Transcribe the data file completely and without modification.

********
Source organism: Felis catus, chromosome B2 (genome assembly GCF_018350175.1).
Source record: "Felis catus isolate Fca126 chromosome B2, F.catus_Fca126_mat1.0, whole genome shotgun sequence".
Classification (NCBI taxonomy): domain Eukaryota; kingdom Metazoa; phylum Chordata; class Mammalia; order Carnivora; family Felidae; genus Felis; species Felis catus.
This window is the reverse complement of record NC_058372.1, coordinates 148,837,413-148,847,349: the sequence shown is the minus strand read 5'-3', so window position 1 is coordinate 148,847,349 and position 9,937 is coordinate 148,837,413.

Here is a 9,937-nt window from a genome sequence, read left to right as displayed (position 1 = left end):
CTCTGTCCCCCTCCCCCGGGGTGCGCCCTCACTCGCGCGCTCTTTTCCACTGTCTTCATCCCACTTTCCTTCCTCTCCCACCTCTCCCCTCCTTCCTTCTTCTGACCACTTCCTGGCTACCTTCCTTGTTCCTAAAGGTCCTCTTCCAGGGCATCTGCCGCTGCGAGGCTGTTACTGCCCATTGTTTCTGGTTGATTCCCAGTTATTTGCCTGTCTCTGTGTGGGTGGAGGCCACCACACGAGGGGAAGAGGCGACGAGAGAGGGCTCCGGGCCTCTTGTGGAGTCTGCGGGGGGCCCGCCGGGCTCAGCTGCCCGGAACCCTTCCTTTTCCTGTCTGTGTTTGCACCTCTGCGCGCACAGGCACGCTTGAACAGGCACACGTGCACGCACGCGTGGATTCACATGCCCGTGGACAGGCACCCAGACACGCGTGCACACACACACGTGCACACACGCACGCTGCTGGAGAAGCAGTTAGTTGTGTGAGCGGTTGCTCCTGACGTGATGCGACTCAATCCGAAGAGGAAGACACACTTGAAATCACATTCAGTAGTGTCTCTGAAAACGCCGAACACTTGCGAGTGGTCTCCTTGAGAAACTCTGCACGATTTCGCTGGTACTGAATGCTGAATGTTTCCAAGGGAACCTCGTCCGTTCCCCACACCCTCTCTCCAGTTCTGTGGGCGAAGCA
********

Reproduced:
Source organism: Felis catus, chromosome B2 (genome assembly GCF_018350175.1).
Source record: "Felis catus isolate Fca126 chromosome B2, F.catus_Fca126_mat1.0, whole genome shotgun sequence".
Classification (NCBI taxonomy): domain Eukaryota; kingdom Metazoa; phylum Chordata; class Mammalia; order Carnivora; family Felidae; genus Felis; species Felis catus.
This window is the reverse complement of record NC_058372.1, coordinates 148,837,413-148,847,349: the sequence shown is the minus strand read 5'-3', so window position 1 is coordinate 148,847,349 and position 9,937 is coordinate 148,837,413.

Here is a 9,937-nt window from a genome sequence, read left to right as displayed (position 1 = left end):
CTCTGTCCCCCTCCCCCGGGGTGCGCCCTCACTCGCGCGCTCTTTTCCACTGTCTTCATCCCACTTTCCTTCCTCTCCCACCTCTCCCCTCCTTCCTTCTTCTGACCACTTCCTGGCTACCTTCCTTGTTCCTAAAGGTCCTCTTCCAGGGCATCTGCCGCTGCGAGGCTGTTACTGCCCATTGTTTCTGGTTGATTCCCAGTTATTTGCCTGTCTCTGTGTGGGTGGAGGCCACCACACGAGGGGAAGAGGCGACGAGAGAGGGCTCCGGGCCTCTTGTGGAGTCTGCGGGGGGCCCGCCGGGCTCAGCTGCCCGGAACCCTTCCTTTTCCTGTCTGTGTTTGCACCTCTGCGCGCACAGGCACGCTTGAACAGGCACACGTGCACGCACGCGTGGATTCACATGCCCGTGGACAGGCACCCAGACACGCGTGCACACACACACGTGCACACACGCACGCTGCTGGAGAAGCAGTTAGTTGTGTGAGCGGTTGCTCCTGACGTGATGCGACTCAATCCGAAGAGGAAGACACACTTGAAATCACATTCAGTAGTGTCTCTGAAAACGCCGAACACTTGCGAGTGGTCTCCTTGAGAAACTCTGCACGATTTCGCTGGTACTGAATGCTGAATGTTTCCAAGGGAACCTCGTCCGTTCCCCACACCCTCTCTCCAGTTCTGTGGGCGAAGCA